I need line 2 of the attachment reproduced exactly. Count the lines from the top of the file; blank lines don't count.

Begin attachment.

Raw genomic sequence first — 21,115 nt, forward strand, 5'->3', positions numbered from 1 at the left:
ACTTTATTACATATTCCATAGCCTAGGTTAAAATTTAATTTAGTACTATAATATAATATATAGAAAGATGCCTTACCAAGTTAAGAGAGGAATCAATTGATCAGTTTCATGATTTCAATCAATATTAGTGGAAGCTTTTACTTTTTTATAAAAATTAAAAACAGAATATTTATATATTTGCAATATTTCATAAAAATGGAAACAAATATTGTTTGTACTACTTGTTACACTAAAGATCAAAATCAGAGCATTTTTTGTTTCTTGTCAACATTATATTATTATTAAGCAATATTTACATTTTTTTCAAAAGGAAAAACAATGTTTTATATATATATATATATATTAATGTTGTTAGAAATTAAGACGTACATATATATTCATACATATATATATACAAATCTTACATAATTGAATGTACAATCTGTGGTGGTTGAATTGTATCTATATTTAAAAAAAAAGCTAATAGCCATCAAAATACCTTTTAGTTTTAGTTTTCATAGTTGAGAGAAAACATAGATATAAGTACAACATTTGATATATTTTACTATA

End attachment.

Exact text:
ACTTTATTACATATTCCATAGCCTAGGTTAAAATTTAATTTAGTACTATAATATAATATATAGAAAGATGCCTTACCAAGTTAAGAGAGGAATCAATTGATCAGTTTCATGATTTCAATCAATATTAGTGGAAGCTTTTACTTTTTTATAAAAATTAAAAACAGAATATTTATATATTTGCAATATTTCATAAAAATGGAAACAAATATTGTTTGTACTACTTGTTACACTAAAGATCAAAATCAGAGCATTTTTTGTTTCTTGTCAACATTATATTATTATTAAGCAATATTTACATTTTTTTCAAAAGGAAAAACAATGTTTTATATATATATATATATATTAATGTTGTTAGAAATTAAGACGTACATATATATTCATACATATATATATACAAATCTTACATAATTGAATGTACAATCTGTGGTGGTTGAATTGTATCTATATTTAAAAAAAAAGCTAATAGCCATCAAAATACCTTTTAGTTTTAGTTTTCATAGTTGAGAGAAAACATAGATATAAGTACAACATTTGATATATTTTACTATA